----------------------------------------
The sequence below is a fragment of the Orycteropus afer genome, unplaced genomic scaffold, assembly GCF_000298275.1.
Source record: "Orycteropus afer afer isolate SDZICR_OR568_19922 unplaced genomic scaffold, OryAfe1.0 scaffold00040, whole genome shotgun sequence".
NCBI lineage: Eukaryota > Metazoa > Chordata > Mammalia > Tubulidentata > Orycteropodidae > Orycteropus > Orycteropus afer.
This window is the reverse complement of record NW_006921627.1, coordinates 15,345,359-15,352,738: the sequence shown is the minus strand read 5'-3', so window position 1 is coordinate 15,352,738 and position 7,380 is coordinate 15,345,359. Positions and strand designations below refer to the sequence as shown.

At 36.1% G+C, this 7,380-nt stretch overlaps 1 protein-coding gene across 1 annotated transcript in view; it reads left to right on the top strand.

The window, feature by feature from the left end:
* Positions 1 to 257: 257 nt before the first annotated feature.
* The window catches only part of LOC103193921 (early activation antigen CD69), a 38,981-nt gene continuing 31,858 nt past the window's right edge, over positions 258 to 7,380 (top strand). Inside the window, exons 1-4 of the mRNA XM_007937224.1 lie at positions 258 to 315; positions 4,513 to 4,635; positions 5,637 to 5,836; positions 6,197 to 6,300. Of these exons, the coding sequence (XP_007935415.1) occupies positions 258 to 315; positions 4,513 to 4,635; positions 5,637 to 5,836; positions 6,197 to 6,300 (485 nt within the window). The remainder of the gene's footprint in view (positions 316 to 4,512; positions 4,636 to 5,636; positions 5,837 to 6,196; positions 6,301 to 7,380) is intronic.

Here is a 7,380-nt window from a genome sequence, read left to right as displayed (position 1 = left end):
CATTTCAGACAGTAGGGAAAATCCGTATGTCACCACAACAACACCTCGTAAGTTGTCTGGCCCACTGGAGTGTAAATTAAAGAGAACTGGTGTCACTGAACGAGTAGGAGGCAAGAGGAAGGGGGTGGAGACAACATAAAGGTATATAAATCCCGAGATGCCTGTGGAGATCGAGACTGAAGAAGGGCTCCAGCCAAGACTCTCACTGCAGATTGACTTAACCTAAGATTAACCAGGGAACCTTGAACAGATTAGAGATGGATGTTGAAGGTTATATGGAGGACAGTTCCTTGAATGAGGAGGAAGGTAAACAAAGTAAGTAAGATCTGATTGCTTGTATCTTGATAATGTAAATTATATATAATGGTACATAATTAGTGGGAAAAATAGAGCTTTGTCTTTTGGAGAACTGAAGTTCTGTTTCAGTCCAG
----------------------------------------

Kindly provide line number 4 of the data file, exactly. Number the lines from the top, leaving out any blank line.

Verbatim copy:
This window is the reverse complement of record NW_006921627.1, coordinates 15,345,359-15,352,738: the sequence shown is the minus strand read 5'-3', so window position 1 is coordinate 15,352,738 and position 7,380 is coordinate 15,345,359. Positions and strand designations below refer to the sequence as shown.